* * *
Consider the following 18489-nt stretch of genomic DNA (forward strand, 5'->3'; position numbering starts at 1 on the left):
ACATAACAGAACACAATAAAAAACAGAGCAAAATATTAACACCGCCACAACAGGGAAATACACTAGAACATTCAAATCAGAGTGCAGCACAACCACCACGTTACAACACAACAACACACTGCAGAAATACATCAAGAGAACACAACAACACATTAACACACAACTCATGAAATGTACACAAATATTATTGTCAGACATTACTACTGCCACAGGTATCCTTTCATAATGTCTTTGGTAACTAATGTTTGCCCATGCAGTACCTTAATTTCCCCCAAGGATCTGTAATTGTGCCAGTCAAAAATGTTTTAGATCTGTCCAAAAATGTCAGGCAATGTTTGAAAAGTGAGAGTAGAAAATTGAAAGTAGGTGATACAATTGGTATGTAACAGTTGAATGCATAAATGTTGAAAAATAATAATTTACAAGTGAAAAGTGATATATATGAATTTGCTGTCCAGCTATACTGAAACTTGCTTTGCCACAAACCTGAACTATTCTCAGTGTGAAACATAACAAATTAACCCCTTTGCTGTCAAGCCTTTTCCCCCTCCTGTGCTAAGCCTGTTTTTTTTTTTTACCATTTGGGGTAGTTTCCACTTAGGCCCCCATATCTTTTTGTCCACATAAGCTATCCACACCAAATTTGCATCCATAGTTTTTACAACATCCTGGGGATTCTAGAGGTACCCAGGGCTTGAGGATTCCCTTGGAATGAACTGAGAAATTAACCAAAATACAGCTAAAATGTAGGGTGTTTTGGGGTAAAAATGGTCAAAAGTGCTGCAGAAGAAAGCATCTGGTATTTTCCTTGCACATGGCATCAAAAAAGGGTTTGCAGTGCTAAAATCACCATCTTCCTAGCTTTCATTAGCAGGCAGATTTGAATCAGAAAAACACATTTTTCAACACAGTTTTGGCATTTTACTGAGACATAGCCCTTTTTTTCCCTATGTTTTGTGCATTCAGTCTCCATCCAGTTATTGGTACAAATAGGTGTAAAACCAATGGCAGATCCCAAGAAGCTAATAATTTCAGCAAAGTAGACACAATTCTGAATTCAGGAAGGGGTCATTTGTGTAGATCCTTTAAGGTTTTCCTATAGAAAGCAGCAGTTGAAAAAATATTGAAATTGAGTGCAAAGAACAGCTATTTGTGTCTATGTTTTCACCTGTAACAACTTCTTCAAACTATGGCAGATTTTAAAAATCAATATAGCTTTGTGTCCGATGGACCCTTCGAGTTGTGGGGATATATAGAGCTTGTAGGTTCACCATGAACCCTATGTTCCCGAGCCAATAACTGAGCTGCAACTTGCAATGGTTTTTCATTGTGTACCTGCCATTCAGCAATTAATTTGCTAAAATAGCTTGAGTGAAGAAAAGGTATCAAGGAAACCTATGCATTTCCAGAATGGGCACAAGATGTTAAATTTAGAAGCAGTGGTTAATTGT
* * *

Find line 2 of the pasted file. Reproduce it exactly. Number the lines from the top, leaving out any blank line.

ACATAACAGAACACAATAAAAAACAGAGCAAAATATTAACACCGCCACAACAGGGAAATACACTAGAACATTCAAATCAGAGTGCAGCACAACCACCACGTTACAACACAACAACACACTGCAGAAATACATCAAGAGAACACAACAACACATTAACACACAACTCATGAAATGTACACAAATATTATTGTCAGACATTACTACTGCCACAGGTATCCTTTCATAATGTCTTTGGTAACTAATGTTTGCCCATGCAGTACCTTAATTTCCCCCAAGGATCTGTAATTGTGCCAGTCAAAAATGTTTTAGATCTGTCCAAAAATGTCAGGCAATGTTTGAAAAGTGAGAGTAGAAAATTGAAAGTAGGTGATACAATTGGTATGTAACAGTTGAATGCATAAATGTTGAAAAATAATAATTTACAAGTGAAAAGTGATATATATGAATTTGCTGTCCAGCTATACTGAAACTTGCTTTGCCACAAACCTGAACTATTCTCAGTGTGAAACATAACAAATTAACCCCTTTGCTGTCAAGCCTTTTCCCCCTCCTGTGCTAAGCCTGTTTTTTTTTTTTACCATTTGGGGTAGTTTCCACTTAGGCCCCCATATCTTTTTGTCCACATAAGCTATCCACACCAAATTTGCATCCATAGTTTTTACAACATCCTGGGGATTCTAGAGGTACCCAGGGCTTGAGGATTCCCTTGGAATGAACTGAGAAATTAACCAAAATACAGCTAAAATGTAGGGTGTTTTGGGGTAAAAATGGTCAAAAGTGCTGCAGAAGAAAGCATCTGGTATTTTCCTTGCACATGGCATCAAAAAAGGGTTTGCAGTGCTAAAATCACCATCTTCCTAGCTTTCATTAGCAGGCAGATTTGAATCAGAAAAACACATTTTTCAACACAGTTTTGGCATTTTACTGAGACATAGCCCTTTTTTTCCCTATGTTTTGTGCATTCAGTCTCCATCCAGTTATTGGTACAAATAGGTGTAAAACCAATGGCAGATCCCAAGAAGCTAATAATTTCAGCAAAGTAGACACAATTCTGAATTCAGGAAGGGGTCATTTGTGTAGATCCTTTAAGGTTTTCCTATAGAAAGCAGCAGTTGAAAAAATATTGAAATTGAGTGCAAAGAACAGCTATTTGTGTCTATGTTTTCACCTGTAACAACTTCTTCAAACTATGGCAGATTTTAAAAATCAATATAGCTTTGTGTCCGATGGACCCTTCGAGTTGTGGGGATATATAGAGCTTGTAGGTTCACCATGAACCCTATGTTCCCGAGCCAATAACTGAGCTGCAACTTGCAATGGTTTTTCATTGTGTACCTGCCATTCAGCAATTAATTTGCTAAAATAGCTTGAGTGAAGAAAAGGTATCAAGGAAACCTATGCATTTCCAGAATGGGCACAAGATGTTAAATTTAGAAGCAGTGGTTAATTGT